wars. In his Europe Since 1870, Harvard history professor
James Joll states that behind each of the two world wars lay the
philosophical views of Social Darwinist European leaders who believed
in the myth that war was a biological necessity and that nations
developed through conflict.34
James Joll, Europe Since 1870.
Another social consequence of atheism appeared in Western
democracies. In the present day, there is a tendency to regard the
West as the "Christian world." However, since the nineteenth century,
a quickly growing atheist culture has held sway with Christian culture,
and today there is a conflict between them in what we call Western
civilization. And this atheist element was the true cause of Western
imperialism, moral degeneration, despotism, and other negative manifestations.
In his God: The Evidence, American writer
Patrick Glynn draws attention to this matter and, in order to compare
the God-fearing and atheist elements in the West, takes the examples
of the American and the French revolutions. The American revolution
was realized by people who believed in God. The American Declaration
of Independence states that all men "are endowed by their Creator
with certain unalienable rights." Since the French revolution was
the work of atheists, the French Declaration of Human Rights was
different, with no reference to God and full of atheist and neo-pagan
The actual results of the two revolutions
were quite different: In the American model, a relatively more peaceful,
tolerant environment was created, one that respected religion and
religious belief; in France, the fierce hostility to religion drowned
the country in blood and unleashed a savagery that had no equal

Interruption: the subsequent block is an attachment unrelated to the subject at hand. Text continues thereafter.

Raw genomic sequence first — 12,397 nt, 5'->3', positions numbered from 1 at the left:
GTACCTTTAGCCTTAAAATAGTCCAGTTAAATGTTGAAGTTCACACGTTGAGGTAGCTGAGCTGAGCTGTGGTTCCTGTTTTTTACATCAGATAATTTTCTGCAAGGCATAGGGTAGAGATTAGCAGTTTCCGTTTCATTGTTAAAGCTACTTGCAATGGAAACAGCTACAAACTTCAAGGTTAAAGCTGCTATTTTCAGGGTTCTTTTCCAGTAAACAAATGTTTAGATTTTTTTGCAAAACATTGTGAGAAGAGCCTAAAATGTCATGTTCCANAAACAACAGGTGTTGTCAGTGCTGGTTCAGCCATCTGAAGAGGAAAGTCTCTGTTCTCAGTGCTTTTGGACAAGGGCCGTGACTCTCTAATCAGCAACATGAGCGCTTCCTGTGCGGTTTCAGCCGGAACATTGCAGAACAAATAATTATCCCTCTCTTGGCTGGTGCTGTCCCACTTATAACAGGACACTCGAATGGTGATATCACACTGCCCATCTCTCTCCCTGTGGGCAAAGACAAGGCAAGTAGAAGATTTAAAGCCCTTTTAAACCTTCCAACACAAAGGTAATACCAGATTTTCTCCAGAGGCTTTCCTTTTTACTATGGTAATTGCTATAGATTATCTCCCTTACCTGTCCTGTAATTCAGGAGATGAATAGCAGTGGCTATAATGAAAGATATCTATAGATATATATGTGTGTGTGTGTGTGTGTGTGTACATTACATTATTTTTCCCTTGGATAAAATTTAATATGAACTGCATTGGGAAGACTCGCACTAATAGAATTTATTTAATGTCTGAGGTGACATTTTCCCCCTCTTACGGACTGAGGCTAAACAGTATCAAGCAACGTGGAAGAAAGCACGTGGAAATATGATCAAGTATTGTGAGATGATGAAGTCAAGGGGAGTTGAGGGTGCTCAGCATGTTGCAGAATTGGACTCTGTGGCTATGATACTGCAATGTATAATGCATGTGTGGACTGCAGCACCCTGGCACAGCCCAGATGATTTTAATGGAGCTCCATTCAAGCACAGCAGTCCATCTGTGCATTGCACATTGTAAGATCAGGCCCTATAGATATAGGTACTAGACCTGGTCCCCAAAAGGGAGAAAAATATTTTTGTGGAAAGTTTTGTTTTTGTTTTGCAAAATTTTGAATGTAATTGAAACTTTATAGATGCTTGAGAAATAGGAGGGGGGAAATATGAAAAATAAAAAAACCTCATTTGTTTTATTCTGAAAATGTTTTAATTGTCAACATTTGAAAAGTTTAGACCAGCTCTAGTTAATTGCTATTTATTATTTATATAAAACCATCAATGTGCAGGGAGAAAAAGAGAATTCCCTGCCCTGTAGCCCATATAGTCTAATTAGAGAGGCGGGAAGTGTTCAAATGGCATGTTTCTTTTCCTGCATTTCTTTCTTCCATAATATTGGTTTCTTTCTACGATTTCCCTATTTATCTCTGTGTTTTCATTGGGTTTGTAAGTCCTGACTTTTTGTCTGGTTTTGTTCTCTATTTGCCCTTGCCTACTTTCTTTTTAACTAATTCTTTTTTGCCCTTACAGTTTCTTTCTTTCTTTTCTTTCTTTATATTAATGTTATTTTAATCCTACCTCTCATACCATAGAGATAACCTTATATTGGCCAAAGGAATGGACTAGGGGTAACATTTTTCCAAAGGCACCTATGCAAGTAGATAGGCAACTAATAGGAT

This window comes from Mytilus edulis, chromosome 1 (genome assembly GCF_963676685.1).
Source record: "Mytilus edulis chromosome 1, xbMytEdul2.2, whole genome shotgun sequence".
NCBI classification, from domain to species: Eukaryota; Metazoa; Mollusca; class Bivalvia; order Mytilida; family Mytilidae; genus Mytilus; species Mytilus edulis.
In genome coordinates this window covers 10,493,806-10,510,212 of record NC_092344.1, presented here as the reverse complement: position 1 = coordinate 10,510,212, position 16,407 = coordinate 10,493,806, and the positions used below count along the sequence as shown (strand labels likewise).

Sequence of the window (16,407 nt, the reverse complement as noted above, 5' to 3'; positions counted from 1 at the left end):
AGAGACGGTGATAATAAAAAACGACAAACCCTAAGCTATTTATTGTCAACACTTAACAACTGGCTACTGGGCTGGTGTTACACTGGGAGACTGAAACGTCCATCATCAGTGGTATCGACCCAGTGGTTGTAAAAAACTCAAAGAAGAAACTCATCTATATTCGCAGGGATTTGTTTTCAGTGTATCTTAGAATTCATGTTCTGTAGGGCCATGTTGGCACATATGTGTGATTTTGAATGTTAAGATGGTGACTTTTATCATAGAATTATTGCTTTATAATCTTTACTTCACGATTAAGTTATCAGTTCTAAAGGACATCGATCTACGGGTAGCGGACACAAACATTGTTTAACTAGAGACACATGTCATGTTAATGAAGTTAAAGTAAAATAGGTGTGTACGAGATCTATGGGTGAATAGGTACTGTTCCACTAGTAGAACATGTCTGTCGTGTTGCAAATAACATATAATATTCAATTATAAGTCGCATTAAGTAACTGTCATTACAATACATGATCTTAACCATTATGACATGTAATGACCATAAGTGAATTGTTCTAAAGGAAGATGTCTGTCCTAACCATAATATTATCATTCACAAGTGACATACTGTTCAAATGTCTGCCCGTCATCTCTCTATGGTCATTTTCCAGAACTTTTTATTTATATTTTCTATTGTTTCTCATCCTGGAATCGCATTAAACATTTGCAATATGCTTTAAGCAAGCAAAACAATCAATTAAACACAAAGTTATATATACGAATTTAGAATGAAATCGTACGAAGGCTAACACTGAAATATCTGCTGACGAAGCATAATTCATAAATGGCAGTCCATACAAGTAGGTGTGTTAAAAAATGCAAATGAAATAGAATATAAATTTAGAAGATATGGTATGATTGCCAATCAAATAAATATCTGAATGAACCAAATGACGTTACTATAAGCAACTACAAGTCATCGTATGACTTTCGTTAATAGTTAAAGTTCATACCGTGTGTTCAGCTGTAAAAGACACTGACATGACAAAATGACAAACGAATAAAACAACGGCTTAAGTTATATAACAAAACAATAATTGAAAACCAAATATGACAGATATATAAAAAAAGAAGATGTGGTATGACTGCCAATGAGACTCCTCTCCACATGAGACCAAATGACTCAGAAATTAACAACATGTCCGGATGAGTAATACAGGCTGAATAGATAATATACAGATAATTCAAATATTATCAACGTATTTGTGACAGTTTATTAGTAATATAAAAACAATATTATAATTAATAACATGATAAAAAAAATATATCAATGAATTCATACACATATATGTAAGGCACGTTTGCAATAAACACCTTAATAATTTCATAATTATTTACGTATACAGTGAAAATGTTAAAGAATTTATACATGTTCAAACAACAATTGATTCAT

in French history up until that time. As Glynn says, "there is an
interesting historical correlation between atheism, on the one hand,
and moral and political catastrophe, on the other hand."35
Glynn notes that attempts to turn
America into an atheist country also have harmed society. The fact
that the sexual revolution, for example, that spread during the
1960s and 1970s caused immense social damage in terms of traditional
moral values is accepted even by secular historians.36
The hippie movement was a demonstration of this social
damage. Hippies believed that they could find spiritual emancipation
through secular humanist philosophy, eastern philosophies, and by
such things as unlimited drugs and sex. These young people who poured
into the streets with romantic songs-like John Lennon's Imagine,
released in 1971 and in which he spoke of a world "with no countries,
and no religion too"-were actually undergoing a mass deception.
Above: The original copy of the American
Declaration of Independence and the meeting at which it was
decided to proclaim it.
In fact, a world without religion actually brought
them to an unhappy end. The hippy leaders of the 1960s either killed
themselves or died from drug-induced comas in the early 1970s. Many
other young hippies shared a similar fate.
Members of the same generation who turned to violence
found themselves on the receiving end of violence. The 1968 generation,
which turned its back on God and religion and imagined they could
find salvation in such concepts as revolution or selfish Epicureanism,
ruined both themselves and their own societies.
On of the most striking examples of
the destruction wreaked on social life by atheist ideology
is the spiritual collapse suffered by the so-called "generation
34. James Joll, Europe since 1870: An International
History (Middlesex, UK: Penguin Books, 1990), 102-3.
35. Glynn, God: The Evidence, 161.
36. Ibid., 163.